Facing Sin in Fellow Believers

Sin in Fellow Believers

Sin comes at us in several different ways and how we should react is different based on how it comes. These ways are: in ourselves, in the world, and in fellow believers. Each one brings its own challenges and difficulties and must be handled in different ways.

In Fellow Believers

1 Corinthians 5 reminds us how to deal with sin in the world, but the point of that passage is to talk about how to deal with sin in the body of believers. When we accept Jesus Christ as our Savior, we are putting ourselves to a spiritual death through belief in His death and resurrection. As a part of that, we become enslaved to righteous living through commitment to obeying Him.

This is our choice. It’s not forced and, as long as we keep our belief in Jesus as our Savior, we don’t lose our salvation for messing up (I know, there’s a lot of theological points around this topic that not all people will agree with that. It’s where I stand though, so please don’t destroy me in your need to present your opinions as right.) That being said, Paul expects the people who claim allegiance to Jesus to follow certain lifestyle choices to living uprightly and honestly (Romans 6:1-2).

In chapter 5 of 1 Corinthians, Paul is dealing with a situation where someone is claiming to be a follower of Christ, but is happily living a sin-filled lifestyle. Paul doesn’t take it well. He says, “But now I am writing to you not to associate with anyone who bears the name of brother if he is guilty of sexual immorality or greed, or is an idolater, reviler, drunkard, or swindler–not even to eat with such a one.”

Paul isn’t the only one who feels strongly about hypocrisy. Jesus himself was very harsh on the Pharisees for their overly-pious version of hypocrisy. One example of many is from Matthew 23:15, “Woe to you, scribes and Pharisees, hypocrites! For you travel across sea and land to make a single proselyte, and when he becomes a proselyte, you make him twice as much a child of hell as yourselves.”

This sounds great in light passing of the topic. Sure, hypocrisy is bad and we shouldn’t hang out with Christians who say one thing and do another. This can be a much more sensitive and hurt-filled matter when we’re dealing with a loved one or friend in our life who is in this situation. We must handle it with wisdom, first going to them in love and concern, as spelled out in Galatians 6:1-2.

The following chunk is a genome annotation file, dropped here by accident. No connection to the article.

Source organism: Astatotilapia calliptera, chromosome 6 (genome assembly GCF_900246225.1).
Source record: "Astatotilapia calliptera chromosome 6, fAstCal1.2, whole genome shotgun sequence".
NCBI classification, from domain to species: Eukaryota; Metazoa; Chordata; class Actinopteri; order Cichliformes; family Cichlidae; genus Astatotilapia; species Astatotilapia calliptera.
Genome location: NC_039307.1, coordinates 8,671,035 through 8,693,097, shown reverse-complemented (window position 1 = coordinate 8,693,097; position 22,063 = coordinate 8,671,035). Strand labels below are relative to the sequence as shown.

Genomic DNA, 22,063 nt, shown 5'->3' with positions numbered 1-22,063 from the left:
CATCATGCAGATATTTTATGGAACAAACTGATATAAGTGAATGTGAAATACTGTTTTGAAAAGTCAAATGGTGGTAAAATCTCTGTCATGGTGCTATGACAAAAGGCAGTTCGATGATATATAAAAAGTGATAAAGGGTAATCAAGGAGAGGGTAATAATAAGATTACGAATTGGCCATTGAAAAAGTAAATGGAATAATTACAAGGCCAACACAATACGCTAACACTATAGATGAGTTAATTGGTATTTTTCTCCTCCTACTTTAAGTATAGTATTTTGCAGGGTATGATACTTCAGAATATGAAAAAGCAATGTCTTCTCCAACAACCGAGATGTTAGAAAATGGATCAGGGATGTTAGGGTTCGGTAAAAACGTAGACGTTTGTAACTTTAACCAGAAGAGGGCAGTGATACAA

The other thing we must keep in mind in this situation is that this is not talking about every time we make mistakes. We’d all be kicked out at some point if that were the issue.

Habitual sins are ones that we fall into over and over and struggle to break. They are strongholds that we must fight against repeatedly till we can learn to truly hand them over to God and let Him fully defeat it. It takes strength and courage to fight a battle over and over, when you feel like you should be able to just “be good” like everyone else. Habitual sins and hypocrisy are not the same thing.

The difference between them is that being a Christian doesn’t mean getting everything right all the time. It means, knowing you’re a sinner and relying on the grace of Christ, both of which require us to be honest about our sin and what we’re fighting. Real hypocrisy is when a person is choosing a sin that the person knows is wrong, has been talked to by friends and church leaders about how it’s wrong, and still lives that way. They do all this while claiming they have a close relationship with Christ and are His devoted follower.

Hypocrisy says, I know what’s right and what’s wrong and I’m going to do what’s wrong while still claiming I’m right and ok. Hypocrisy is the ultimate level of denial because if you’re not doing anything wrong, you can’t ever start getting it right. Hypocrisy is the dead end of spiritual arrogance. As long as you’re in that place, you are dying spiritually and probably aren’t aware of it.

Hypocrisy is serious, but so is all sin. As we face each and every form of it, we can be grateful that God provided us the guidelines to help us understand how to respond appropriately and in love no matter what.


God's Wisdom In Solomon - 1 Kings 3:28

Talk is Cheap, Actions are Revealing